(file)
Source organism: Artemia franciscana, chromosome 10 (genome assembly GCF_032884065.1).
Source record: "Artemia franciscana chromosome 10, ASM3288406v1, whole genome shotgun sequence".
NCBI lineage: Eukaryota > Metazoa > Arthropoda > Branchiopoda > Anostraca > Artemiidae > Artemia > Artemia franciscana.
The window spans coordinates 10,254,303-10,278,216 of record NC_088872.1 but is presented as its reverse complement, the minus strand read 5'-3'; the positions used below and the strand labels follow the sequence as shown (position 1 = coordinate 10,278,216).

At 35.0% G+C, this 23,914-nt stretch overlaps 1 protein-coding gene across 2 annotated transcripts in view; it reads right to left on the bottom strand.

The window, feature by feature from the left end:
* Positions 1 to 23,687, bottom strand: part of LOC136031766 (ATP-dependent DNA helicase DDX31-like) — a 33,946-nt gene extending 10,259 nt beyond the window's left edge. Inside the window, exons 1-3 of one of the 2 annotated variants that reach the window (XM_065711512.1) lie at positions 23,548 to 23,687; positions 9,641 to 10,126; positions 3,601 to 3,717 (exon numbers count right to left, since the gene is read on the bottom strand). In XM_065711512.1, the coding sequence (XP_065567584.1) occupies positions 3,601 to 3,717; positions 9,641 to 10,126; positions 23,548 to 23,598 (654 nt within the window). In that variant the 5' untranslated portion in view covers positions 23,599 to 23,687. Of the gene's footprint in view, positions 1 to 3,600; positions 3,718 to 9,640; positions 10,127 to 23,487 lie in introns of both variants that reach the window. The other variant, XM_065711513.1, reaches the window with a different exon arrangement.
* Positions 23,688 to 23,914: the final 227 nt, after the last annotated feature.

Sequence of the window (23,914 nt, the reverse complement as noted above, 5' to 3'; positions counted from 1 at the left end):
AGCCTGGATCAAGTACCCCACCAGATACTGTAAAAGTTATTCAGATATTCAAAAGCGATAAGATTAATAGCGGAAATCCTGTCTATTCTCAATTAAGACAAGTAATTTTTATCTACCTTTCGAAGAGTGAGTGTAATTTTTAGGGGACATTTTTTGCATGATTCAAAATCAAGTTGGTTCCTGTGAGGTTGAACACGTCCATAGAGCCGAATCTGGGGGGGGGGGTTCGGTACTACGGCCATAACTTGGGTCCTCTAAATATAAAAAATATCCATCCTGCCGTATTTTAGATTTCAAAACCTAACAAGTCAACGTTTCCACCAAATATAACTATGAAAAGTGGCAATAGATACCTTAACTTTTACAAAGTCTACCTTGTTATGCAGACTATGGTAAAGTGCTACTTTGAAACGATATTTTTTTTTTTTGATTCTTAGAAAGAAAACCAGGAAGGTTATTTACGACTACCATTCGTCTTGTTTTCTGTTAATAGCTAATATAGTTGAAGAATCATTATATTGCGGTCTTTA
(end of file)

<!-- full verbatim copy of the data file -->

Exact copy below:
Source organism: Artemia franciscana, chromosome 10 (genome assembly GCF_032884065.1).
Source record: "Artemia franciscana chromosome 10, ASM3288406v1, whole genome shotgun sequence".
NCBI lineage: Eukaryota > Metazoa > Arthropoda > Branchiopoda > Anostraca > Artemiidae > Artemia > Artemia franciscana.
The window spans coordinates 10,254,303-10,278,216 of record NC_088872.1 but is presented as its reverse complement, the minus strand read 5'-3'; the positions used below and the strand labels follow the sequence as shown (position 1 = coordinate 10,278,216).

At 35.0% G+C, this 23,914-nt stretch overlaps 1 protein-coding gene across 2 annotated transcripts in view; it reads right to left on the bottom strand.

The window, feature by feature from the left end:
* Positions 1 to 23,687, bottom strand: part of LOC136031766 (ATP-dependent DNA helicase DDX31-like) — a 33,946-nt gene extending 10,259 nt beyond the window's left edge. Inside the window, exons 1-3 of one of the 2 annotated variants that reach the window (XM_065711512.1) lie at positions 23,548 to 23,687; positions 9,641 to 10,126; positions 3,601 to 3,717 (exon numbers count right to left, since the gene is read on the bottom strand). In XM_065711512.1, the coding sequence (XP_065567584.1) occupies positions 3,601 to 3,717; positions 9,641 to 10,126; positions 23,548 to 23,598 (654 nt within the window). In that variant the 5' untranslated portion in view covers positions 23,599 to 23,687. Of the gene's footprint in view, positions 1 to 3,600; positions 3,718 to 9,640; positions 10,127 to 23,487 lie in introns of both variants that reach the window. The other variant, XM_065711513.1, reaches the window with a different exon arrangement.
* Positions 23,688 to 23,914: the final 227 nt, after the last annotated feature.

Sequence of the window (23,914 nt, the reverse complement as noted above, 5' to 3'; positions counted from 1 at the left end):
AGCCTGGATCAAGTACCCCACCAGATACTGTAAAAGTTATTCAGATATTCAAAAGCGATAAGATTAATAGCGGAAATCCTGTCTATTCTCAATTAAGACAAGTAATTTTTATCTACCTTTCGAAGAGTGAGTGTAATTTTTAGGGGACATTTTTTGCATGATTCAAAATCAAGTTGGTTCCTGTGAGGTTGAACACGTCCATAGAGCCGAATCTGGGGGGGGGGGTTCGGTACTACGGCCATAACTTGGGTCCTCTAAATATAAAAAATATCCATCCTGCCGTATTTTAGATTTCAAAACCTAACAAGTCAACGTTTCCACCAAATATAACTATGAAAAGTGGCAATAGATACCTTAACTTTTACAAAGTCTACCTTGTTATGCAGACTATGGTAAAGTGCTACTTTGAAACGATATTTTTTTTTTTTGATTCTTAGAAAGAAAACCAGGAAGGTTATTTACGACTACCATTCGTCTTGTTTTCTGTTAATAGCTAATATAGTTGAAGAATCATTATATTGCGGTCTTTA